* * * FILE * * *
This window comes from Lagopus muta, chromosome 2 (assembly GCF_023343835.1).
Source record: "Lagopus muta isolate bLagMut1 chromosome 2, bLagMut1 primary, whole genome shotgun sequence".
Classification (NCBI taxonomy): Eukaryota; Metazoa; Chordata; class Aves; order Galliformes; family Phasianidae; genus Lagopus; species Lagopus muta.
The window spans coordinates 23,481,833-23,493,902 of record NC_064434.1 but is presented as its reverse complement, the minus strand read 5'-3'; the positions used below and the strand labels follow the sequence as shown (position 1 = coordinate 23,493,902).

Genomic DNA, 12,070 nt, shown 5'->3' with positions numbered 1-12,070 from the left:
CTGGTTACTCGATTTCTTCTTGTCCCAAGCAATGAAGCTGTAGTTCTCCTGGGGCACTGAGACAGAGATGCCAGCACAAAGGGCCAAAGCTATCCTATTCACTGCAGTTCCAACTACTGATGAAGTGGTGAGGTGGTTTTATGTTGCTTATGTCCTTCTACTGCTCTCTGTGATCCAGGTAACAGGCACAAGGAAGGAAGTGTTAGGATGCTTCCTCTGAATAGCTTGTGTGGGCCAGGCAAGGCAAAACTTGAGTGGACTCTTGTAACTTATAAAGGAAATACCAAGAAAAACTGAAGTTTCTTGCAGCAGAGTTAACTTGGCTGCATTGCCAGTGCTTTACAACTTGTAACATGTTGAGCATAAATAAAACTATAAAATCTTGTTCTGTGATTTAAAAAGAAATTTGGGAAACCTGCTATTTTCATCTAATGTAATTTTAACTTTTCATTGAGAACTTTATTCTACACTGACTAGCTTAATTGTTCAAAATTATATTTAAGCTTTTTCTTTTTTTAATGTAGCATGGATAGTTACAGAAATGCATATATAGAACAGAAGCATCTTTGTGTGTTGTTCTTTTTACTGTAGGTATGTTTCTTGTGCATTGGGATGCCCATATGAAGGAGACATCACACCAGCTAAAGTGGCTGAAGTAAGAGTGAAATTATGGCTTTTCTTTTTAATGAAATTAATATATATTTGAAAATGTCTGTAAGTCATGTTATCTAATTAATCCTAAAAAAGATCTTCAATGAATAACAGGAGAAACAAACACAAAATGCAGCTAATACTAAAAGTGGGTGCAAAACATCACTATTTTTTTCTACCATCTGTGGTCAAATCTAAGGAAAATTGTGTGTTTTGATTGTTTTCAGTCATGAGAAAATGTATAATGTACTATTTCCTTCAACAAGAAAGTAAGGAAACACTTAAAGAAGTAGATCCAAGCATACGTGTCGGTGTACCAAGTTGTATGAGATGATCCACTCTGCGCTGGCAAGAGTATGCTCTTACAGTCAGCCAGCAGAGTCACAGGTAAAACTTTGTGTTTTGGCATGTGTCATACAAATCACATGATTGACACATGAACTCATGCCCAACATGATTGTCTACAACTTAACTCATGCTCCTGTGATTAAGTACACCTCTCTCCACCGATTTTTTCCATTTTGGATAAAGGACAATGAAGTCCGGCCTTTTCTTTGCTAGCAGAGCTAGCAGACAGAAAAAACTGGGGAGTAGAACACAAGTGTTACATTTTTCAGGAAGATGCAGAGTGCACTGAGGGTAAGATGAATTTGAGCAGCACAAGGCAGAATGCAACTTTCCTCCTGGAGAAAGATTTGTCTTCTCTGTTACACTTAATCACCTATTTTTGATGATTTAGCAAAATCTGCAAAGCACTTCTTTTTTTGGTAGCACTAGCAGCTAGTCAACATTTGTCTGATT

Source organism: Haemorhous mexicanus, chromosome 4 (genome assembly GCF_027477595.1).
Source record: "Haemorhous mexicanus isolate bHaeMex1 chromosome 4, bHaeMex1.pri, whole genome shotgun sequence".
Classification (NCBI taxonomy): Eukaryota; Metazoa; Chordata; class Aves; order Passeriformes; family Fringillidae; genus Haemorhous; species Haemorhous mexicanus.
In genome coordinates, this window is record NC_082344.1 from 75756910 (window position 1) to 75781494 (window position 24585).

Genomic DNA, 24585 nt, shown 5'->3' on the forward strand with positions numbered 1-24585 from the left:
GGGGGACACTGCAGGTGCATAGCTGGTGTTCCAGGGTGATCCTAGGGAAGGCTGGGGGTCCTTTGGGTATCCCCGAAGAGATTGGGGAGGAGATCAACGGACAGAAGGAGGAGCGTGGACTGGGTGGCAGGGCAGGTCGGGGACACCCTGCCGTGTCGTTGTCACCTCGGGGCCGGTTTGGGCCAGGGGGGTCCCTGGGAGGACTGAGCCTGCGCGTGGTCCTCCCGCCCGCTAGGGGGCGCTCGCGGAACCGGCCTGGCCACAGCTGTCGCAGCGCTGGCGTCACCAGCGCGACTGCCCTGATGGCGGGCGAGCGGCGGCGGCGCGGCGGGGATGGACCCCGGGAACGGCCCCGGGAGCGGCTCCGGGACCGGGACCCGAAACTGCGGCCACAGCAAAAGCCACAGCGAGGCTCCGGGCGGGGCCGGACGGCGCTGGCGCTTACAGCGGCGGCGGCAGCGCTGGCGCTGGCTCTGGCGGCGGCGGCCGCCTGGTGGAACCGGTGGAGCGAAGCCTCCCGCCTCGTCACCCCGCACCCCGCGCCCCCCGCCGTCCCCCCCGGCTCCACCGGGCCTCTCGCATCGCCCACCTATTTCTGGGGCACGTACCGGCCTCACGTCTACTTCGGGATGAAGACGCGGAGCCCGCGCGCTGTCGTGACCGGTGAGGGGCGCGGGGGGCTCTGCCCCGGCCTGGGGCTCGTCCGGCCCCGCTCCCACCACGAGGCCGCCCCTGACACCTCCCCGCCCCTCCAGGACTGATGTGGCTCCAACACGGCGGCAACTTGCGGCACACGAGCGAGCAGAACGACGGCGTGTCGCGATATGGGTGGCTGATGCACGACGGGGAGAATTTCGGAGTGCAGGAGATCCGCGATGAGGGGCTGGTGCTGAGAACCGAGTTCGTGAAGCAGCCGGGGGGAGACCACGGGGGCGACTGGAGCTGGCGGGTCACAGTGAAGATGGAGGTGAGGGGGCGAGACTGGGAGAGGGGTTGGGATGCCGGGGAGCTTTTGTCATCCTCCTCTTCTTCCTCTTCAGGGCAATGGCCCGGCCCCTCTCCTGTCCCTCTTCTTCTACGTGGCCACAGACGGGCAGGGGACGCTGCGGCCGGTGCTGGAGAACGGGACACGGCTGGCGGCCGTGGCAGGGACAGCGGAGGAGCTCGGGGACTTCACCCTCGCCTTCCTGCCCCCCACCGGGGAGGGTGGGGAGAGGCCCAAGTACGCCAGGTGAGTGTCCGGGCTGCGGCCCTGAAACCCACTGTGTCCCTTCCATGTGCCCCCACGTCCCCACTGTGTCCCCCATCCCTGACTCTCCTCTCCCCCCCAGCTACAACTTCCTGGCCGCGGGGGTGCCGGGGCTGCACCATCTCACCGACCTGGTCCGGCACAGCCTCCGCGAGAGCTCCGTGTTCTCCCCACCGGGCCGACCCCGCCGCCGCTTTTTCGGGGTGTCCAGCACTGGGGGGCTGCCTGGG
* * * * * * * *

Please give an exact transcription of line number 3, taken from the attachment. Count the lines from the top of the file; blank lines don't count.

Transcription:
Classification (NCBI taxonomy): Eukaryota; Metazoa; Chordata; class Aves; order Galliformes; family Phasianidae; genus Lagopus; species Lagopus muta.